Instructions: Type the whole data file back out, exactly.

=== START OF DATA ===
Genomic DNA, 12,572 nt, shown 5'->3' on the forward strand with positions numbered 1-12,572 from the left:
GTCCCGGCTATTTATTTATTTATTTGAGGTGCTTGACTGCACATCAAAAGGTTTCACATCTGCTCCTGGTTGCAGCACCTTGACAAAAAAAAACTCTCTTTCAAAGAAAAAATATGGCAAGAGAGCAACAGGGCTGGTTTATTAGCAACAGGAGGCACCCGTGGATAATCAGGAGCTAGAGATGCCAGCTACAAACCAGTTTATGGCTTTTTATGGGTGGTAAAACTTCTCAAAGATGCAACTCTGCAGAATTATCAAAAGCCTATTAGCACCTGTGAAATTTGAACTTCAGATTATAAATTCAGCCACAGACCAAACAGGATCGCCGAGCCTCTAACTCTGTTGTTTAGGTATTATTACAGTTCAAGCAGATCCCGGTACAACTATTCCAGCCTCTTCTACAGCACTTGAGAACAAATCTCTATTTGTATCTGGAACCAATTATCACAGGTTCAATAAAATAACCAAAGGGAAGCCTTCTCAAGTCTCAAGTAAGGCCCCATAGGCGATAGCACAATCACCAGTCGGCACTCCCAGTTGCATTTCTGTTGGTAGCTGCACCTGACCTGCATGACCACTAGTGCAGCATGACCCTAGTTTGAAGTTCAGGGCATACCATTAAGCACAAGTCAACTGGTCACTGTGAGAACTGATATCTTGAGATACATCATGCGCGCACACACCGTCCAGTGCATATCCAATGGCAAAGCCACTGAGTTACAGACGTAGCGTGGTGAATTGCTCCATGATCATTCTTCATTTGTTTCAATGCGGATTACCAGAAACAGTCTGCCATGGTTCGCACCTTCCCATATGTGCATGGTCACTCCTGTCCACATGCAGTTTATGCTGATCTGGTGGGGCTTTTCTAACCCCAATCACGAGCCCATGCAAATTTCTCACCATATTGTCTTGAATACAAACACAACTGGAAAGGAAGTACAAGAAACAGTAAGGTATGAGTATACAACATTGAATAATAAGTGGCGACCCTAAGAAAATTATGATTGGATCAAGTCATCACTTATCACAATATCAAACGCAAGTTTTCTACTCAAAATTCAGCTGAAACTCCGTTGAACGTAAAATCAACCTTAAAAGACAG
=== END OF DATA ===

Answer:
Genomic DNA, 12,572 nt, shown 5'->3' on the forward strand with positions numbered 1-12,572 from the left:
GTCCCGGCTATTTATTTATTTATTTGAGGTGCTTGACTGCACATCAAAAGGTTTCACATCTGCTCCTGGTTGCAGCACCTTGACAAAAAAAAACTCTCTTTCAAAGAAAAAATATGGCAAGAGAGCAACAGGGCTGGTTTATTAGCAACAGGAGGCACCCGTGGATAATCAGGAGCTAGAGATGCCAGCTACAAACCAGTTTATGGCTTTTTATGGGTGGTAAAACTTCTCAAAGATGCAACTCTGCAGAATTATCAAAAGCCTATTAGCACCTGTGAAATTTGAACTTCAGATTATAAATTCAGCCACAGACCAAACAGGATCGCCGAGCCTCTAACTCTGTTGTTTAGGTATTATTACAGTTCAAGCAGATCCCGGTACAACTATTCCAGCCTCTTCTACAGCACTTGAGAACAAATCTCTATTTGTATCTGGAACCAATTATCACAGGTTCAATAAAATAACCAAAGGGAAGCCTTCTCAAGTCTCAAGTAAGGCCCCATAGGCGATAGCACAATCACCAGTCGGCACTCCCAGTTGCATTTCTGTTGGTAGCTGCACCTGACCTGCATGACCACTAGTGCAGCATGACCCTAGTTTGAAGTTCAGGGCATACCATTAAGCACAAGTCAACTGGTCACTGTGAGAACTGATATCTTGAGATACATCATGCGCGCACACACCGTCCAGTGCATATCCAATGGCAAAGCCACTGAGTTACAGACGTAGCGTGGTGAATTGCTCCATGATCATTCTTCATTTGTTTCAATGCGGATTACCAGAAACAGTCTGCCATGGTTCGCACCTTCCCATATGTGCATGGTCACTCCTGTCCACATGCAGTTTATGCTGATCTGGTGGGGCTTTTCTAACCCCAATCACGAGCCCATGCAAATTTCTCACCATATTGTCTTGAATACAAACACAACTGGAAAGGAAGTACAAGAAACAGTAAGGTATGAGTATACAACATTGAATAATAAGTGGCGACCCTAAGAAAATTATGATTGGATCAAGTCATCACTTATCACAATATCAAACGCAAGTTTTCTACTCAAAATTCAGCTGAAACTCCGTTGAACGTAAAATCAACCTTAAAAGACAG